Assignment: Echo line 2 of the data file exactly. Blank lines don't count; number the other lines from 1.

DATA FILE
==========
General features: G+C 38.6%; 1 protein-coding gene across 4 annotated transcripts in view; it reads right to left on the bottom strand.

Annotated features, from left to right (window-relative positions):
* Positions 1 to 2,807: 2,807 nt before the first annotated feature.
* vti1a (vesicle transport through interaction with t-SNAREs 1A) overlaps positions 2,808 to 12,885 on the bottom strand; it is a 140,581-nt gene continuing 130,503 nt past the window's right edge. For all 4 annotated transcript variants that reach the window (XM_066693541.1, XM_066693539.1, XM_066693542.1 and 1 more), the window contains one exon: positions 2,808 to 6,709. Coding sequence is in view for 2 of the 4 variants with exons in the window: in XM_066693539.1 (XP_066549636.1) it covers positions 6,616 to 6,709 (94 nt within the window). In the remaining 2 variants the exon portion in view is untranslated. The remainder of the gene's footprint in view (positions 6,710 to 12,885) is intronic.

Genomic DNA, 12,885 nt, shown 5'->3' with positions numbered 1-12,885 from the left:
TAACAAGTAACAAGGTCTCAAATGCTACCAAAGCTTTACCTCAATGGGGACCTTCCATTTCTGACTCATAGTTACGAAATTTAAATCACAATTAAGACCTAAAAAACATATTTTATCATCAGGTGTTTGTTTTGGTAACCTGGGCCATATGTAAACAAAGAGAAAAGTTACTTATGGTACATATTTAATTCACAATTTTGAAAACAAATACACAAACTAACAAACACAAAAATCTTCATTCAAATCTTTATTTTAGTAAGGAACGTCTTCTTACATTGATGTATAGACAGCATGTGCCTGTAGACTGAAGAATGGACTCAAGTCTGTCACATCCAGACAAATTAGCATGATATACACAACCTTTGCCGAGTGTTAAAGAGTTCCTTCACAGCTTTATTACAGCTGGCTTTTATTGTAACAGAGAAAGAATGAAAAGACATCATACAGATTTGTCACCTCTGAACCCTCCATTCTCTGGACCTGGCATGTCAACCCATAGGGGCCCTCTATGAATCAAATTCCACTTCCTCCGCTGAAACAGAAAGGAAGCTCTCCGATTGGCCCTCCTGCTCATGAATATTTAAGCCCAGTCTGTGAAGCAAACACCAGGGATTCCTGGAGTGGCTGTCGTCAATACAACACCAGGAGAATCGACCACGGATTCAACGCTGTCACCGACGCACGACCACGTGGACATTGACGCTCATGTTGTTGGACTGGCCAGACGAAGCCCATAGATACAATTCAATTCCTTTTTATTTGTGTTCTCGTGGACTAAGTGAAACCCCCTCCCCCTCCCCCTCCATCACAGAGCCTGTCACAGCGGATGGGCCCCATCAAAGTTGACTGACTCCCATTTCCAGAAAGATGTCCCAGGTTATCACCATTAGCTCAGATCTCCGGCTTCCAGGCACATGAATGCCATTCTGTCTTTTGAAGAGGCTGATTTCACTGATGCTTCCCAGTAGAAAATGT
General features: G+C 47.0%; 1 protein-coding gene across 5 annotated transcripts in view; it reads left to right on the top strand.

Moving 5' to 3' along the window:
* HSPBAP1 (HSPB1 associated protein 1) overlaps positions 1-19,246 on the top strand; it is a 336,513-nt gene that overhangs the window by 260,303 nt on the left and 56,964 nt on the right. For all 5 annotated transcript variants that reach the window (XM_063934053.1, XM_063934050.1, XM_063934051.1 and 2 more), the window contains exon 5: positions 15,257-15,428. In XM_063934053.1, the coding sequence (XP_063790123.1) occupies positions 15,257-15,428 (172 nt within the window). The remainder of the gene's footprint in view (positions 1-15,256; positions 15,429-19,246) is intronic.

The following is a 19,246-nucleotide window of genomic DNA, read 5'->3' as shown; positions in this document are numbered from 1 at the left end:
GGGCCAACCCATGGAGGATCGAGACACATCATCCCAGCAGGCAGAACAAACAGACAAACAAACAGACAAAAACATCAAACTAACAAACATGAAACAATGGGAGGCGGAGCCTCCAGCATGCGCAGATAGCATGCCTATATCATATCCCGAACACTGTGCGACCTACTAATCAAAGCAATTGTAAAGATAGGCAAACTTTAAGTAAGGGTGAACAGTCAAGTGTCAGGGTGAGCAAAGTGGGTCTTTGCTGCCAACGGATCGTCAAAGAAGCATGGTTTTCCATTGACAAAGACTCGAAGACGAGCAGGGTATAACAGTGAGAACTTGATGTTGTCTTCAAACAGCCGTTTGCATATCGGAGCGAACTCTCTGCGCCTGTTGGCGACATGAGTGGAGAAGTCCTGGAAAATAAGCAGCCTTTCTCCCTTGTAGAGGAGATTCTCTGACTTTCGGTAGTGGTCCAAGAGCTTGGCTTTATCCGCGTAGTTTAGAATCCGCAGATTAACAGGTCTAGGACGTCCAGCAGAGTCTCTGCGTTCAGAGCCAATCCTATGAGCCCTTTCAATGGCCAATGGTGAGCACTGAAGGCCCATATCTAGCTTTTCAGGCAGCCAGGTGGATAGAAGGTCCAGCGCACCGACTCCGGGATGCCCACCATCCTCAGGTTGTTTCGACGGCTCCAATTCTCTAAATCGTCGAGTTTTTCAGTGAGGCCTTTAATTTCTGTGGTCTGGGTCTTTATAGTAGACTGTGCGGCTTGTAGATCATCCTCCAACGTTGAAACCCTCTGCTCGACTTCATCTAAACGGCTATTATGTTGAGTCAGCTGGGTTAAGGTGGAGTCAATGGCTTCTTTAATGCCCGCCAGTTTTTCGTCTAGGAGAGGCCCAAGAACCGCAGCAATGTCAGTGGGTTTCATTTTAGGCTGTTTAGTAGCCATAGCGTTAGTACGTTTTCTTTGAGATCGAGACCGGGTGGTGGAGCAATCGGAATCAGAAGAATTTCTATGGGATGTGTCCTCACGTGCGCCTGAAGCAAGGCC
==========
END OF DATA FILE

Annotated features, from left to right (window-relative positions):